You can never be overdressed or over educated.
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Julie, twenty, San Francisco,
Classics & Classical Languages major, International Relations Minor.

I'm the subject of an Ancient Egyptian curse, but I manage to stay positive.
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kyyhky:

Jewels I found while studying pre Middle Age art history:

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Confused citizen

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Confused angels

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Confused “Why do I have two hands?”

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Confused goat

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Confused Beatles

nina-skye:

My body isn’t mine anymore.

bitter-fight:

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i really think this photo describes what dissociation feels like sometimes {for me anyways}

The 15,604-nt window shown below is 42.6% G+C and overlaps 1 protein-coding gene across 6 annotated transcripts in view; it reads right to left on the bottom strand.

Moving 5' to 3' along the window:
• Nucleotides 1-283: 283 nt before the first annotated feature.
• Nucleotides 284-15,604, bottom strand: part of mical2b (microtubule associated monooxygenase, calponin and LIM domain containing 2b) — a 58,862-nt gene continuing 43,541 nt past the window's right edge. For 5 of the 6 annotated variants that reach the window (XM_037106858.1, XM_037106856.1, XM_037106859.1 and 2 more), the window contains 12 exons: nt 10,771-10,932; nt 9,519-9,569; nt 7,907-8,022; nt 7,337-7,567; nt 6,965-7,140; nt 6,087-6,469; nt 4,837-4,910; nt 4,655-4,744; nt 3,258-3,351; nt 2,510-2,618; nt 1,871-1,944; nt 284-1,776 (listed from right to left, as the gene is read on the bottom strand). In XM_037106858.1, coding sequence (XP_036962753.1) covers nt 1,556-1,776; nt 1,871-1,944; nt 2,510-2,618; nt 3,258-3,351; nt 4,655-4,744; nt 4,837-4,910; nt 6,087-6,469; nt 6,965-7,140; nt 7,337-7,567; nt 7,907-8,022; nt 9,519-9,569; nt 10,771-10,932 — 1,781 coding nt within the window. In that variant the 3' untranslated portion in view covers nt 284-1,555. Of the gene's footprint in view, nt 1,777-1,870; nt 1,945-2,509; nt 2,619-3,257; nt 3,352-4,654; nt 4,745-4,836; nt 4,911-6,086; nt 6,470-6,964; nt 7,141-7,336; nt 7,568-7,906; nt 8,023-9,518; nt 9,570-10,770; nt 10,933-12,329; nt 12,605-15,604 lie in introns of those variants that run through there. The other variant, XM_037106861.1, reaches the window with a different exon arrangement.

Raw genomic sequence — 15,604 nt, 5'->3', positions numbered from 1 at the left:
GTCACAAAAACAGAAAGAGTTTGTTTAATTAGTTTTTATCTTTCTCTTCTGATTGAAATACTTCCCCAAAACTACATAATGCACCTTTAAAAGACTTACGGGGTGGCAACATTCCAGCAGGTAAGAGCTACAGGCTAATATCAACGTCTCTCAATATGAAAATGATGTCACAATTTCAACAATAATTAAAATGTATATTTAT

In time, depersonalized people can make some accommodations to the condition, Janiger says. They know it won’t kill them or make them insane. It isn’t a progressive illness. It may constitute a subtle alteration of perception. It’s more like adjusting to a pair of glasses that makes everything appear upside down. Eventually one may find ways of adapting.

Accordingly, people with DP disorder become masters at maintaining a front, appearing quite normal to friends, family and co-workers. The sense of being an automaton as described in DSM-IV is consistent with going through the familiar routines of a lifetime. You do what you’re expected to, and say what others expect you too, all the while feeling as if you’re acting out of habit, says John, a 32-year-old filmmaker who has had the condition for six years. Your mind is always a million miles away. All natural spontaneity and joy of living is gone. You know something’s wrong, and you’re constantly battling with what it might be, and evaluating how you feel.

Depersonalization: Strangers to Ourselves

(via cutthroatchorus)

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